Meryl Streeps Ecstatic Hillary Speech at the DNC: It Takes Grit, and It Takes Grace

The Oscar winner arrived in Philly to dance in the shards of the glass ceiling Hillary Clinton shattered. With a joyful call and a history lesson, Streep brought down the house.”>

With a celebratory banshee whoop and the patriotic manner equivalent of that same noisea star-spangled wrap dress that set Twitter alight with comparings to your favorite aunt on Memorial Day( and which Streep has worn before) merely Meryl Streep could follow the epic episode of How I Met Your Mother that was Bill Clintons transfixing, illuminating homage to his wife.

We got some battle left in us, dont we? she rousingly asked the crowd, clearly somehow immune from the soul-crushing Fight Song viral video featuring a star-stuffed lineup( Jane Fonda, Kathy Najimy, Ellen Greene, Kristin Chenoweth) that I accidentally dream-cast in a gay fever dream.

The truth is, though, that nothing , not even that godforsaken ballad could curb excitement for a Meryl Streep speech. Many a wine-fueled YouTube rabbit hole has made me an academic expert of sorts on the Streep Speech and, with the exception of a Michelle Obama or a Bill Clinton, “they il be” unrivaled.

More, during a celebrity debauchery that has one wondering if the entire film industry has shut down for the week, Streep brings with her the gravitas that the occasion of the first girl to officially receive a major party nomination for president in U.S. history deserves.

Streep acknowledged the occasion, too. And my divinity did she rise to it.

What does it take to be the first female anything? she asked, setting up the theme of her speech. It takes grit, and it takes grace.

Its a line that should resonate profoundly with Hillary Clinton supporters, particularly women who have made some of the cracks in the glass ceiling that eventually broke Tuesday night. If Bill Clintons speech colored the evening with a meandering, awakening reintroduction to Hillary Clintons lifelong work and servicemany of the narratives heard for the first timeits Streep who summed up its importance and its legacy, which is still to be written, in a catchphrase.

She compared Clintons grit to Deborah Sampson, the first girl to take a bullet for the country as a member of George Washingtons Continental Army, an army with which she disguised herself as a man to oppose alongside. When she was shot she removed the musket ball and stitched up her wound herself, Streep recounted, so that her ruse wouldnt be found out by a doctor and she could keep defending a documentthe Constitutionthat, because she was a woman, did not defend her.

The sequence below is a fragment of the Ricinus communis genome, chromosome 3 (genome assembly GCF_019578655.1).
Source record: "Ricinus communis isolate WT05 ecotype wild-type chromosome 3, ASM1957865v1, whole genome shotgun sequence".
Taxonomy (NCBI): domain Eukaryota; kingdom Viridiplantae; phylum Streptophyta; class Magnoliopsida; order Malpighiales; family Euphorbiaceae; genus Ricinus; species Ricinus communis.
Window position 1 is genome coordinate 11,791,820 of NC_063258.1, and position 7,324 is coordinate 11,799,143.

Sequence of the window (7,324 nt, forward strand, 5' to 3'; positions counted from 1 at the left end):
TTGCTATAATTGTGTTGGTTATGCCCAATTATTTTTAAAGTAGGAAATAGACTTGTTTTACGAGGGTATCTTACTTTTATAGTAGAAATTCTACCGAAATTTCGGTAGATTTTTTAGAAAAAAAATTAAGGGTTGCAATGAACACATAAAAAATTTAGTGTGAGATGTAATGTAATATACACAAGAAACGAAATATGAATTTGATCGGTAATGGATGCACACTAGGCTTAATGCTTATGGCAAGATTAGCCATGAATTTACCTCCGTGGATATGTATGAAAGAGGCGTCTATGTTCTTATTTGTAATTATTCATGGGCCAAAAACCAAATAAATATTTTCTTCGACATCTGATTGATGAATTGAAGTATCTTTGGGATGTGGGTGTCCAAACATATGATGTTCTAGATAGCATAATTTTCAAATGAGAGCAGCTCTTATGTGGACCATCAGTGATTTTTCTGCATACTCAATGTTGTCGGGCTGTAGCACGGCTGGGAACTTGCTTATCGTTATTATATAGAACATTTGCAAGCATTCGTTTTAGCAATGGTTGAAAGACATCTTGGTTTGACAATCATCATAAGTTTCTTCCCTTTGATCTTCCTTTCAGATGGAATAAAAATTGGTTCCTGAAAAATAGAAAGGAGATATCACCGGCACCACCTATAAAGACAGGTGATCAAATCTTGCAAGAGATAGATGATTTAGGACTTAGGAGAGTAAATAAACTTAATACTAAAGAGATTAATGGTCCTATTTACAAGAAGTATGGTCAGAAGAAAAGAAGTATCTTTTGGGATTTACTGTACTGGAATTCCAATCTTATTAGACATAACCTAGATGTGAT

Thats grit, Streep told. And grace? Thats when the direct Clinton comparings started.

Streeps words merely alluded to the decades of sexist treatment, underestimation, dismissal, and misogynistic attacks Clinton had received in her decades in the public eye, but, ever the performer, the frustration radiated from her voice and her expression.

Hillary Clinton has taken some fire over 40 years of her fight for households and children, the Oscar-winner told. How does she do it? Thats what I want to know. Where does she get her grit and her grace? Where do any of our female firsts, our pathbreakers, where do they find that strength?

To growing applause, Streep then listed off those female firsts trailblazersSandra Day OConnor, Shirley Chisholm, Harriet Tubman, Sally Ride, Madeline Albright, Eleanor Roosevelt, and many morea list that Hillary Clinton now joins and, should she win in November, perhaps even be on top of.

Its virtually redundant to describe a Meryl Streep speech and say that the actress had the audience rapt, ready to whoop along to every bravura gala of Clintons accomplishments that punctuated her sentences and nod along to her rudimentary women history lesson. But while certainly no Scott Baiowho, would you believe, was the veritable Meryl Streep of the Republican National ConventionStreep wasnt precisely a no-brainer to champion the evenings momentous celebration.

Streep has, in recent years, find herself mired in controversy when it is necessary to feminist issues. There was the Id instead be a rebel than a slave T-shirt she wore along with the cast of Suffragette at a press event, and her remark to an interview that she was a humanist, Im for a nice easy balance when asked if she was a feminist.

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